Stumbling blocks. You don’t wish to be one. And also you don’t want them in your life, either. But what do you do when the stumbling block comes from someone you like dearly, or from someone with whom you know you are called to labor in God’s Kingdom?
As a way to avoid stumbling blocks, we have to acknowledge them once they arise alongside the slim path. At the most simple level, a stumbling block is an impediment to our progress within the Lord; it’s something that gets in between us and God’s perfect plan for our lives; it’s anything that leads us into temptation. It’s a snare. Strong’s Concordance defines a stumbling block as “any particular person or thing by which one is (entrapped) drawn into error or sin.”
The phrase “stumbling block” is used 14 occasions in varied translations of the Bible. I am going to concentrate on just one in this exhortation—one that came straight from the lips of the Anointed One to my spirit. It’s an instance that shows how even these closest to us—even these called to walk with us and do great things for the Lord alongside us—can at times present a stumbling block in our path. Learn how to we deal with loved ones who present obstacles in a spirit grace, mercy and love without falling into the trap?
Jesus called Peter a stumbling block after he rebuked the Lord for confessing that He should go to Jerusalem and endure many things by the hands of the elders, the chief priest and the teachers of the legislation, and that He must be killed and on the third day be raised to life. Peter insisted that such a thing would by no means happen to Jesus. Selfishness was on the root of Peter’s words. Let’s listen in to how Jesus responded:
“Jesus turned and said to Peter, ‘Get behind me, Satan! You are a stumbling block to me; you should not have in mind the issues of God, but merely human concerns’” (Matthew sixteen:23, NIV). Peter was more involved about himself than the plan of God, and due to this fact presented a stumbling block.
Imagine if Jesus had entertained Peter’s words … “You know, Peter, you’re right. That shouldn’t happen to me. That’s not really fair. I have by no means sinned. Why ought to I die for the sin of the world? Maybe I will call on the angels to deliver me. Humankind can cope with its own problems!” Thank God that Jesus did not fall into the snare.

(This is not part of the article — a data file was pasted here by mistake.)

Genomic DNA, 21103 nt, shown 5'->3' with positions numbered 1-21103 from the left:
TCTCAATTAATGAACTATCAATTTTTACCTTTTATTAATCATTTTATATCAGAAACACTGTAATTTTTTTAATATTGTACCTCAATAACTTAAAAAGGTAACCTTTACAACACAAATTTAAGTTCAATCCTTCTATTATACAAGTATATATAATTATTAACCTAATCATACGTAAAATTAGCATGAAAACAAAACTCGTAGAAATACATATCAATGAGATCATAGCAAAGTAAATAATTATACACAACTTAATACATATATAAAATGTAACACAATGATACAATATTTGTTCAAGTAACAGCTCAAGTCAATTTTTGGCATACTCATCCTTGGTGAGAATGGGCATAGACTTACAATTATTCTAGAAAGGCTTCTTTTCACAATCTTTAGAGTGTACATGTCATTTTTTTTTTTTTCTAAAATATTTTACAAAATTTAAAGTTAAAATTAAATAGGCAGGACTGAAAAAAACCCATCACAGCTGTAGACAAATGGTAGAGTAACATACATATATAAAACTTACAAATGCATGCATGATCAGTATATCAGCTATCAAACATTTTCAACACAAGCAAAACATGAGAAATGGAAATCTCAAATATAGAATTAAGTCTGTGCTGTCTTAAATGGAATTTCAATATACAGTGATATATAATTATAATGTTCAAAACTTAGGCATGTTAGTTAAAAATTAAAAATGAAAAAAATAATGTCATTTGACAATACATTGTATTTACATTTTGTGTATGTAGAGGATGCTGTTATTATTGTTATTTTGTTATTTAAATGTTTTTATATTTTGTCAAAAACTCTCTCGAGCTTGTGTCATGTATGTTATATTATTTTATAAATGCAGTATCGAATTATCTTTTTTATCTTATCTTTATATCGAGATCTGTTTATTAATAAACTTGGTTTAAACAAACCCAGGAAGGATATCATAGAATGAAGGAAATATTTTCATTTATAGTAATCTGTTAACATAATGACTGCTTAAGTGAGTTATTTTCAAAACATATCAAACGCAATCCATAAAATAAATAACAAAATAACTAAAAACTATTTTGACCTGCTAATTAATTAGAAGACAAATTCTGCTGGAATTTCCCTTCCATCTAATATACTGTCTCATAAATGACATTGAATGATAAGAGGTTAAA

Here’s the point: How typically do not be a stumbling block these around us—even these with the most effective intentions—speak the opposite of God’s will into our lives? How often do they discourage us from following our God-given desires because of their unbelief? How often do they get us stirred up when persecution comes and tempts us to retaliate or merely defend ourselves when God wants to vindicate us in His time?
Jesus was fast to discern the hindrances alongside the path to His future—a destiny that would take away the sin of the world—and He was fast to confront and press by means of them. That’s because He had in mind the considerations of God, not merely human issues—not even His own concerns. Jesus’ mantra: Not my will, but yours be finished even when it kills me. Jesus was quick to discern and deal with the stumbling block, however that didn’t mean that Jesus instantly solid the one who put the stumbling block in His path along the roadside. Jesus used wisdom. He knew Peter was an integral part in God’s plan to build the early church.
No, Jesus didn’t cast Peter aside. However Jesus didn’t allow Peter’s hindering words to live in His coronary heart, either. Jesus instead taught Peter the appropriate strategy to respond: “Whoever wants to be my disciple must deny themselves and take up their cross and comply with me. For whoever desires to save their life will lose it, but whoever loses their life for me will find it” (Matt. sixteen:24-25). Jesus didn’t exclude Peter from His inner circle and even sit him down for a season. In His mercy and style, He helped Peter get his focus back on the considerations of God reasonably than merely human concerns.
Certainly, six days later, the Bible says, Jesus took Peter, James and John to a high mountain where they witnessed His configuration (Matt.17:1-11). What a privelege! Then came Peter’s test. Jesus predicted His demise a second time: “The Son of Man is going to be delivered into the arms of men. They’ll kill him, and on the third day he will probably be raised to life” (Matt. 17:22-23). Although the disciples have been stuffed with grief, Peter did not stand in opposition to the need of God. He didn’t current a stumbling block.